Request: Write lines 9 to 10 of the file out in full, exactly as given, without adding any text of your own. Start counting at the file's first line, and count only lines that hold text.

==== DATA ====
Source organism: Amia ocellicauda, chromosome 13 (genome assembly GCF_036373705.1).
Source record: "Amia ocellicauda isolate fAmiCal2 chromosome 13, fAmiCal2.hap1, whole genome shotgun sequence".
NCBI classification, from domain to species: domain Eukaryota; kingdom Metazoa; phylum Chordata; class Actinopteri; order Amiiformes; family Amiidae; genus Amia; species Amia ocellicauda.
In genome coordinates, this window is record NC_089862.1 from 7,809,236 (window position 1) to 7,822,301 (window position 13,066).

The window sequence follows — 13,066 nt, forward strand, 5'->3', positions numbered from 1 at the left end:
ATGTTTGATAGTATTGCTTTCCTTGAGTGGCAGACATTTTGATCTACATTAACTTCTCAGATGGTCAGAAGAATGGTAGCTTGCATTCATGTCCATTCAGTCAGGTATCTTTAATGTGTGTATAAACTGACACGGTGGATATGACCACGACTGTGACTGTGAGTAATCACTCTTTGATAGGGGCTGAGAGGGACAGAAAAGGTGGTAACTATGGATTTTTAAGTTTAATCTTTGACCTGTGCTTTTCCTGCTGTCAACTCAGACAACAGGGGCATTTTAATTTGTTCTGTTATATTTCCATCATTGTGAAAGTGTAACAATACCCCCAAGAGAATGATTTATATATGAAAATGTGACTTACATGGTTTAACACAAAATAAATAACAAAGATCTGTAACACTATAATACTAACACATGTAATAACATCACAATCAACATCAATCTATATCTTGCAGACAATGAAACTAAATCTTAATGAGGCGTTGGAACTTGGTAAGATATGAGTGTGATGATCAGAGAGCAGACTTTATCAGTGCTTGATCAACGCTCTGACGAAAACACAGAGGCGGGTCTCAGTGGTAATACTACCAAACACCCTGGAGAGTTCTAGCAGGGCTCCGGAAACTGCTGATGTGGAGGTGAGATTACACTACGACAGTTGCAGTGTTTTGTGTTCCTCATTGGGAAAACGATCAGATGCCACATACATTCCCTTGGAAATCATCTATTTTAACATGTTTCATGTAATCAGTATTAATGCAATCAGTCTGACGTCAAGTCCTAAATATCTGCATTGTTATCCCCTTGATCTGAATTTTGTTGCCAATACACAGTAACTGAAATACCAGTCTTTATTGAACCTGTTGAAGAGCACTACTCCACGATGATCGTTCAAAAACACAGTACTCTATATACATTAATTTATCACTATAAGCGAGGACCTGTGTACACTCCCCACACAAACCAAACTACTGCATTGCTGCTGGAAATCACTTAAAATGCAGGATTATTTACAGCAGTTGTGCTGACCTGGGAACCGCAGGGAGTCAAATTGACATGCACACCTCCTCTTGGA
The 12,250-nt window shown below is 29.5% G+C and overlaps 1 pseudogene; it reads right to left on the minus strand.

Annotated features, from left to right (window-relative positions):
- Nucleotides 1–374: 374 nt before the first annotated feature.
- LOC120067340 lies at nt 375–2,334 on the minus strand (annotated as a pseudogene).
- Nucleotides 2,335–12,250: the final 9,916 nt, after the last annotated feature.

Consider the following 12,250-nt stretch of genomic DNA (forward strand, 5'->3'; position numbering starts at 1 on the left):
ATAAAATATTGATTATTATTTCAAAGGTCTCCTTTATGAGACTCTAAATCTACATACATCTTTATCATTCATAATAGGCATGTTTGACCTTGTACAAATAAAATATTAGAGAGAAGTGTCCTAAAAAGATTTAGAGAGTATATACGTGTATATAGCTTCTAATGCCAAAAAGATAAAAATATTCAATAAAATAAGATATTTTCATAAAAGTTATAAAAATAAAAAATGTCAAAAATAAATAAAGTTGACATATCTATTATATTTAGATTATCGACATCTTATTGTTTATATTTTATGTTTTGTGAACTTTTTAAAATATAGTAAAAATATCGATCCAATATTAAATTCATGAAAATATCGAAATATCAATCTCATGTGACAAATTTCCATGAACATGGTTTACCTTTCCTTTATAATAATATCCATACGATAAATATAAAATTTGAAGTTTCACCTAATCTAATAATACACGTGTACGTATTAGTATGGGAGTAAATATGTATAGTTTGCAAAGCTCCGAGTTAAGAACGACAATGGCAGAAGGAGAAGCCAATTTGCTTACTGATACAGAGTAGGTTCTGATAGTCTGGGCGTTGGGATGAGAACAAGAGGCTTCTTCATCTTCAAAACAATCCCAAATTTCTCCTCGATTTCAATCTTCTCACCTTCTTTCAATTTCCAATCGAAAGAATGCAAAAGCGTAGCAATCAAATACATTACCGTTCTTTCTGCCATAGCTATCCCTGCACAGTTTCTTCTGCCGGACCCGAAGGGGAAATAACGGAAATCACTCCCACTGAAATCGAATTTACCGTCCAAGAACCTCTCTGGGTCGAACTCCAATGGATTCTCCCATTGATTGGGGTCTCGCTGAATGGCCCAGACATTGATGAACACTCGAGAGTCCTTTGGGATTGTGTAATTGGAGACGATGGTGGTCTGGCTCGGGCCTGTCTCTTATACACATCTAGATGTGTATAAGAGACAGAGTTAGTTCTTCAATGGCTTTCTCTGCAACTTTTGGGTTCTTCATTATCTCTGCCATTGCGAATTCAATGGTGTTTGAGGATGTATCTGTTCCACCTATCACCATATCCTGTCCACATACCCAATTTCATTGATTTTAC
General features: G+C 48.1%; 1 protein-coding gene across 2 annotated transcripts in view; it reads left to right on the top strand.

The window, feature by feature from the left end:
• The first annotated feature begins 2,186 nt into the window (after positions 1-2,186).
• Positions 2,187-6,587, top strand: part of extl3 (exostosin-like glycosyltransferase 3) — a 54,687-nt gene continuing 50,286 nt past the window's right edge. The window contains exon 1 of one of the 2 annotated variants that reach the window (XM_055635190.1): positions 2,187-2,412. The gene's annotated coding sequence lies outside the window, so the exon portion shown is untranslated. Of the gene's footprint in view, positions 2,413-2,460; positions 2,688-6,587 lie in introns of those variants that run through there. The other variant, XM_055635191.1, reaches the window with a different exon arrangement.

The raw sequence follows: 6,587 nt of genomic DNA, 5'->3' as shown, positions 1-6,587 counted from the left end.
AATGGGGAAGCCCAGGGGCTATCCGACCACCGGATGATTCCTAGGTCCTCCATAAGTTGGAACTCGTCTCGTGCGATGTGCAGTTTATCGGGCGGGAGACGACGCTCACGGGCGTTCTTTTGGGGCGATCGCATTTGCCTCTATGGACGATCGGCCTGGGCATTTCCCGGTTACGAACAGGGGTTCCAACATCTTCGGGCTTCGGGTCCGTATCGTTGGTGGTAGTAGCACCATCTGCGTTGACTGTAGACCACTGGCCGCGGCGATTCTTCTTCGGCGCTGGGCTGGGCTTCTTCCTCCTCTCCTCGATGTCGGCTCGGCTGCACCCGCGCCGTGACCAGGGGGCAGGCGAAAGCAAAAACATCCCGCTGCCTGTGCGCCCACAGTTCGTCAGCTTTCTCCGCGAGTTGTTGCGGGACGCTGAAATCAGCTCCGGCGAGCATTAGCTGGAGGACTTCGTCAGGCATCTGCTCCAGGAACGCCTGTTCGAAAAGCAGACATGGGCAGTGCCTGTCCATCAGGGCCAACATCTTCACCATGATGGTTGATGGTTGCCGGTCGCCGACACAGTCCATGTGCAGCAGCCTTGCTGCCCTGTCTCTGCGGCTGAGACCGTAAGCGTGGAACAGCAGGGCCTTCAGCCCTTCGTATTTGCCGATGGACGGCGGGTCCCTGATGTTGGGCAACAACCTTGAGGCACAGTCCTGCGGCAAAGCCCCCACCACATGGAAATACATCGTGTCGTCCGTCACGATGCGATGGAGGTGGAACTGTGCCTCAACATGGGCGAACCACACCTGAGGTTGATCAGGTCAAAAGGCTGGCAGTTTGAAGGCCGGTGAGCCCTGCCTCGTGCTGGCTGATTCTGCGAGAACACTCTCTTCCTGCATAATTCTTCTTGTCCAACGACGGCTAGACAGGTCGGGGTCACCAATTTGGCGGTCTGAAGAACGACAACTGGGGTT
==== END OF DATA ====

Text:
- Nucleotides 1–374: 374 nt before the first annotated feature.
- LOC120067340 lies at nt 375–2,334 on the minus strand (annotated as a pseudogene).